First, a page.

This Madhubani painting is thematically religious. It showcases the dasavatars or ten incarnations of the Lord Vishnu. The incarnations are divided in small rectangles in two rows, making it a miniature of how these images would appear on the traditional wall paintings when painted almost life size. The figures are named by the artist in devnagari below the painting, in the order: Matsya, Kurma, Varaha, Narasimha, Parshuram, Govardhan Krishna, Balrama, Ram, Krishna, Buddha. Krishna being an important deity in Mithila is depicted twice in this rendition.
The incarnations are easily identifiable by their features. For example, Varaha is shown with a boar face holding a circular shaped earth, Krishna is shown with a flute etc. To fill up the empty spaces bales of leaves and flowers are painted, a decorative signature of the later painting of artist Baua Devi. The two rows are divided by a midline that has heart shaped motifs and the entire painting is bordered with a red and orange flowing pattern. Baua Devi’s borders are known to have something that’s always new and quirky.
Baua Devi was only a teenager in the sixties, when a Mumbai artist called Bhaskar Kulkarni visited her village, Jitwarpur. Encouraged by him, the women and girls of the community learned how to transfer their artistry from the walls to paper. Baua was part of a pioneering generation of Madhubani artists who would make that shift. Baua Devi uses modern motifs (notice the red hearts in the painting above) and topical issues to make her canvases brim with urgency and life. There is a strong feminist perspective to Baua Devi’s work, whether she’s depicting the raw power of Kali’s roar (below) or articulating the interior life of the Nag Kanya, a creature with the head and torso of a woman and the lower body of a snake.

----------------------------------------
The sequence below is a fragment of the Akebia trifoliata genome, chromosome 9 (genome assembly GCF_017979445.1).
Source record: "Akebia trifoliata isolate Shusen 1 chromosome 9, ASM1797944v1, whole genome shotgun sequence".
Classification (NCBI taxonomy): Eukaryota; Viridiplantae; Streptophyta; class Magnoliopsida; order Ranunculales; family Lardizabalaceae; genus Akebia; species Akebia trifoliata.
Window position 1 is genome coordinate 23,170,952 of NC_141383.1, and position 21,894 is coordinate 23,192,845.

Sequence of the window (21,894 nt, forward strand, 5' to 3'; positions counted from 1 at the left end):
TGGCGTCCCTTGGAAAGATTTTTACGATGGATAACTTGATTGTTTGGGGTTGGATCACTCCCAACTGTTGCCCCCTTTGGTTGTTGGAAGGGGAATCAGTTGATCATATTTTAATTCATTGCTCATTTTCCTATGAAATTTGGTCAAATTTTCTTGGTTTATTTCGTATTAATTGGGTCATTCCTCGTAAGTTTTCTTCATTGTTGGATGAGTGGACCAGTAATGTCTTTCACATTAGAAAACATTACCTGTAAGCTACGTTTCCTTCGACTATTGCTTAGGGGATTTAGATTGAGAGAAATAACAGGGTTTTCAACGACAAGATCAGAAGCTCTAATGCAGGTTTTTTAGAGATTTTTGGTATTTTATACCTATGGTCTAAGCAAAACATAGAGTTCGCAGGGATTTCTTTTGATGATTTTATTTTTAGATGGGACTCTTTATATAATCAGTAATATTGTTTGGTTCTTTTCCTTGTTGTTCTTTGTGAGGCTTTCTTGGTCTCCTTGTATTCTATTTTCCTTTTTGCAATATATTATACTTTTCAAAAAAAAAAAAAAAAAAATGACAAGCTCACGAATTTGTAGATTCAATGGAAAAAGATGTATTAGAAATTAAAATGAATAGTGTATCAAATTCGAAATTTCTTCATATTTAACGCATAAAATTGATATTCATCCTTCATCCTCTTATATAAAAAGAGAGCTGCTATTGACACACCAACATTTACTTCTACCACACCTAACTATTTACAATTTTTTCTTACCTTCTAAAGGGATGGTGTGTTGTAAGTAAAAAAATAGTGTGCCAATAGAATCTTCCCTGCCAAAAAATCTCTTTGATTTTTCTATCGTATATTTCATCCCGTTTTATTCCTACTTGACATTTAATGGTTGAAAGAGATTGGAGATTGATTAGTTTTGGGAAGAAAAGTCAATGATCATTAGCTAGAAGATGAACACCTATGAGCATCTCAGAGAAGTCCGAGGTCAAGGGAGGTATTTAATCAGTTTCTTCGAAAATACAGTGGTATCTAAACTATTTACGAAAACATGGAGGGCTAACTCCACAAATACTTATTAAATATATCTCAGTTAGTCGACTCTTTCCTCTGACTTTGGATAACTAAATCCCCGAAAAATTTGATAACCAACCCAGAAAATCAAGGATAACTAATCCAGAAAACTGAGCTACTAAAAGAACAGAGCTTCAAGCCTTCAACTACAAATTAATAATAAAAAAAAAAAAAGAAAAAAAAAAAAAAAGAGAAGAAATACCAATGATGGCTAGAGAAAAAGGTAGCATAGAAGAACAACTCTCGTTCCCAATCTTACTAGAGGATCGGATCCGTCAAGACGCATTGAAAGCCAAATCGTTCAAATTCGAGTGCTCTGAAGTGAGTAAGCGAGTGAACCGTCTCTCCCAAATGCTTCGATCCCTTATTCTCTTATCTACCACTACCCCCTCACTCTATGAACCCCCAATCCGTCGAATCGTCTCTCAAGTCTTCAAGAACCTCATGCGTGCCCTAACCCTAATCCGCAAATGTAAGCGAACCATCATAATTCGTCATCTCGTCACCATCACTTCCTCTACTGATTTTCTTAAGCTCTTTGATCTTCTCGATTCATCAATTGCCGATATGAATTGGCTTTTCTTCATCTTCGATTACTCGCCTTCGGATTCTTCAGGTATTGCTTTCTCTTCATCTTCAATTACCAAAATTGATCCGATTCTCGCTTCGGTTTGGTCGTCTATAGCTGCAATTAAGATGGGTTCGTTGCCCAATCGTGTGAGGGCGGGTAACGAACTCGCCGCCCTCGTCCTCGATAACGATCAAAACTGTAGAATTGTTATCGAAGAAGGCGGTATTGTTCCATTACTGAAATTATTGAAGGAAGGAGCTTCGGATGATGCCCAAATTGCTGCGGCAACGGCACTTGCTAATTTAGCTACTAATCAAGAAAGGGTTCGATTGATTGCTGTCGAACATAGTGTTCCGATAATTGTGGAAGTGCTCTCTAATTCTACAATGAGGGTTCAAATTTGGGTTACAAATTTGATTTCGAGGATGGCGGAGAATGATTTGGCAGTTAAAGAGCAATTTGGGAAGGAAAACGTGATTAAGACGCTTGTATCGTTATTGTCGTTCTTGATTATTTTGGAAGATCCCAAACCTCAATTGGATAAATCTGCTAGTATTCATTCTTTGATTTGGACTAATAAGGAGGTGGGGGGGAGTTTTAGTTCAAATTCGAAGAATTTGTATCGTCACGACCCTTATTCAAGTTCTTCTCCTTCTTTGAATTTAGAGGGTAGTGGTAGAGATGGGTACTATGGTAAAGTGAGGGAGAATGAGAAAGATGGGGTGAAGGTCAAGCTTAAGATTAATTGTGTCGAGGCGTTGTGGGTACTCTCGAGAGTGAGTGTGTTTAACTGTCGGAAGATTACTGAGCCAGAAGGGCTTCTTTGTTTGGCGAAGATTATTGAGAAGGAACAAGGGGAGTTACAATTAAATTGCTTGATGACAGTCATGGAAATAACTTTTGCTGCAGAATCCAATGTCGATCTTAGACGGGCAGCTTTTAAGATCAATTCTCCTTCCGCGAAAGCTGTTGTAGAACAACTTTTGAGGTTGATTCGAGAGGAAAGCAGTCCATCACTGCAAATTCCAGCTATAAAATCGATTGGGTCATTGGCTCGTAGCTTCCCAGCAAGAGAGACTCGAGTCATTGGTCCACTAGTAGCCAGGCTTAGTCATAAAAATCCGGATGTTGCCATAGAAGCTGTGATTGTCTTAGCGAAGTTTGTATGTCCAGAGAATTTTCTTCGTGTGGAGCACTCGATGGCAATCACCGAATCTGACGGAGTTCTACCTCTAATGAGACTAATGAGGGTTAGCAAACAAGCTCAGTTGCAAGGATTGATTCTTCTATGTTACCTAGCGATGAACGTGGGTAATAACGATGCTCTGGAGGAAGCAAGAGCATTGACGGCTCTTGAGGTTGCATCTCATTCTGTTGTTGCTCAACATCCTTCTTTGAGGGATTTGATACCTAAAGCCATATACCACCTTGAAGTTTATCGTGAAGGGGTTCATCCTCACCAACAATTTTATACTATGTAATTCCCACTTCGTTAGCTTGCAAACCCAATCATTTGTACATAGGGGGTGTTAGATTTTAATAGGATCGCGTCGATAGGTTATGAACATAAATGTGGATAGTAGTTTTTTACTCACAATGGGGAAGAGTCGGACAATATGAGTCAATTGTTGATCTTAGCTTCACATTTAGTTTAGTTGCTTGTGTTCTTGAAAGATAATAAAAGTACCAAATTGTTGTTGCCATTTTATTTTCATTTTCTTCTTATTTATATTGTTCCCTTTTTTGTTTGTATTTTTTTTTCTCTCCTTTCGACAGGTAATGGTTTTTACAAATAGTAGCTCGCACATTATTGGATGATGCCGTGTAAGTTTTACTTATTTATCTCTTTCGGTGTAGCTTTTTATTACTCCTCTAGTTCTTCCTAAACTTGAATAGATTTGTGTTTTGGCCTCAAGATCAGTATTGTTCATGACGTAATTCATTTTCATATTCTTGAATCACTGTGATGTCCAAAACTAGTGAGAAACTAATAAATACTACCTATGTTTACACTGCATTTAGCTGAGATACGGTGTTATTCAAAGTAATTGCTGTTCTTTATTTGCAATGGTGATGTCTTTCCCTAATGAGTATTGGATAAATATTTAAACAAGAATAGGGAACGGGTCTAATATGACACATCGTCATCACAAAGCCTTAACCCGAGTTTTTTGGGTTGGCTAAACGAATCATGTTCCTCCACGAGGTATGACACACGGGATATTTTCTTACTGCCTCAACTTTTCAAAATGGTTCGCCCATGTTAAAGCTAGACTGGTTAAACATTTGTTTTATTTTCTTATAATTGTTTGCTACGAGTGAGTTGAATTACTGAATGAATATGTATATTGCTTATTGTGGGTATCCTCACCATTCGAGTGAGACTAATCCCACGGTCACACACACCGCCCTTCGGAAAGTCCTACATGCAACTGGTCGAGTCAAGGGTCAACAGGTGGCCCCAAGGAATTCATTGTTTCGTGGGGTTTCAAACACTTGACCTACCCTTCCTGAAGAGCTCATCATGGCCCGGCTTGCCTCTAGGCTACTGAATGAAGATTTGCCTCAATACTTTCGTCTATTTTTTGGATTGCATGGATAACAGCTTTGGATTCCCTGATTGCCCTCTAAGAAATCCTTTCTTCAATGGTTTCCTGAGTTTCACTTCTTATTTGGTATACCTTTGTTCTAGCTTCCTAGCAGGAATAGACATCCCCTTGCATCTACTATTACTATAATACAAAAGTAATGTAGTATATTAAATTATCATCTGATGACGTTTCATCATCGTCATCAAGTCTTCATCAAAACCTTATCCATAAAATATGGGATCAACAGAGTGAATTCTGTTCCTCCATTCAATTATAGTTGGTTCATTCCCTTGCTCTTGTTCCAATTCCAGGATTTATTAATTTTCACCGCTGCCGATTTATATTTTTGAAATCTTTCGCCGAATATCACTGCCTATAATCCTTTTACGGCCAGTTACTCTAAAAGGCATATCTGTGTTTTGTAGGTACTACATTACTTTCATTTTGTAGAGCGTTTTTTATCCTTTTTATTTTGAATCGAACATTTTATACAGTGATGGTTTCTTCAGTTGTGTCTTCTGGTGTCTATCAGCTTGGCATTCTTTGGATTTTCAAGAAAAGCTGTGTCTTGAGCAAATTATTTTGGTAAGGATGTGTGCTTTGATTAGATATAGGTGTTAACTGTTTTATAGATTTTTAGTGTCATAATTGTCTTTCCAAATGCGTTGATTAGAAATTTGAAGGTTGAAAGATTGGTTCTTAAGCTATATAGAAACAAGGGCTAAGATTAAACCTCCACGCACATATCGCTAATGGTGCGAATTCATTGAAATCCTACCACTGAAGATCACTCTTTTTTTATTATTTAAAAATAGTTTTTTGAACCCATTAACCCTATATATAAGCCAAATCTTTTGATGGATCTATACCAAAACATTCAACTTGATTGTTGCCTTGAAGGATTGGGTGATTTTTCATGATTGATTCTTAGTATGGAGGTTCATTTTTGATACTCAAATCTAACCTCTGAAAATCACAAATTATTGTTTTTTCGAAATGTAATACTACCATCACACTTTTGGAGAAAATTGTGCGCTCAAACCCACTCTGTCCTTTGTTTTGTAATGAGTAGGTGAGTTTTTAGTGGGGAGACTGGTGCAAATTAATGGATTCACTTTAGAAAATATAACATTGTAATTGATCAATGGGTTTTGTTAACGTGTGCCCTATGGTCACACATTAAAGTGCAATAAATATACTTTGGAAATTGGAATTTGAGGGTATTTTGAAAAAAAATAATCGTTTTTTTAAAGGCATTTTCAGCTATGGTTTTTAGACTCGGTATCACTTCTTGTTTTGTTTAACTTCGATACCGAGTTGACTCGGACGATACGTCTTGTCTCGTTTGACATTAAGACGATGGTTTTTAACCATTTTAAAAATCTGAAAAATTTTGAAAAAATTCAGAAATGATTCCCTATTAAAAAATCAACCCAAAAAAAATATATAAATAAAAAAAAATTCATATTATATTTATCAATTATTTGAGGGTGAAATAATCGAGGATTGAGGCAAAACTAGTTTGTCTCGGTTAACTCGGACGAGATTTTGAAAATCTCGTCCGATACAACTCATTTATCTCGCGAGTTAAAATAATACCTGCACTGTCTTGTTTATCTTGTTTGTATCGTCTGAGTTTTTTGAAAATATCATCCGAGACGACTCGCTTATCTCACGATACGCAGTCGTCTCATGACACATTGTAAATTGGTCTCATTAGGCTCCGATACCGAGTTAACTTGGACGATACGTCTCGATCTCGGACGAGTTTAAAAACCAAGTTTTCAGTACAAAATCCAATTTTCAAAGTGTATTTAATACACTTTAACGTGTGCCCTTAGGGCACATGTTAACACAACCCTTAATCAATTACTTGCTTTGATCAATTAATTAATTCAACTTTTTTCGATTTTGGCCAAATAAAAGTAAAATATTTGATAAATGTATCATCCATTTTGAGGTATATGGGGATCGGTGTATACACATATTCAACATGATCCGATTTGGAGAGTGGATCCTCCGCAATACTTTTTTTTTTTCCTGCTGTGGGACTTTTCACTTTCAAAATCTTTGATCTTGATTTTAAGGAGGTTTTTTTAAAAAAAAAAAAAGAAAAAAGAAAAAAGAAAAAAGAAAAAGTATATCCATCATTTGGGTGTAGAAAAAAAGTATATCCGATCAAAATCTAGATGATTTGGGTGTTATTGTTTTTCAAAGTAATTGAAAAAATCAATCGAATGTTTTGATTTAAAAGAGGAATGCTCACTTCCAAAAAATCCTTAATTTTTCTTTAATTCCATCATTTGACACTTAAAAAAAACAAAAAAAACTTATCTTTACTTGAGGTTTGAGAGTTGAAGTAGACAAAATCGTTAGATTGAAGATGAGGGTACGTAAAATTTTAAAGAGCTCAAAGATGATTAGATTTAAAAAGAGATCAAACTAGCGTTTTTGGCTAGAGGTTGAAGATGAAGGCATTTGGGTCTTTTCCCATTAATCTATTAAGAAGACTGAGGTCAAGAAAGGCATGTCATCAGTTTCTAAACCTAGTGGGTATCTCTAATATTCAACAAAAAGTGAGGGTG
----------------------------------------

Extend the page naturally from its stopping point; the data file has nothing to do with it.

Baua Devi won the National Award in 1984 and became the sole Mithila artist—and sole Indian woman—to show at the seminal 1989 show, Magiciens de la Terre. Today, every serious collection of indigenous Indian art carries her work and her paintings have travelled to shows in the USA, Spain, France and Japan. In 2017, she brought home to her village its third Padma Shri—Jitwarpur now holds a record in the country for most Padma awards won. At 75, Baua Devi is no longer as prolific as she once was but like her mother-in-law before her, she’s passed the baton on to her daughter-in-law and many of Bihar’s young aspiring artists.
To read more about Baua Devi click here.
MediumAcrylic on paper posted on mountboard
DimensionsH: 53.3 cm x 73.6 cm
Genre: Indigenous & Tribal Art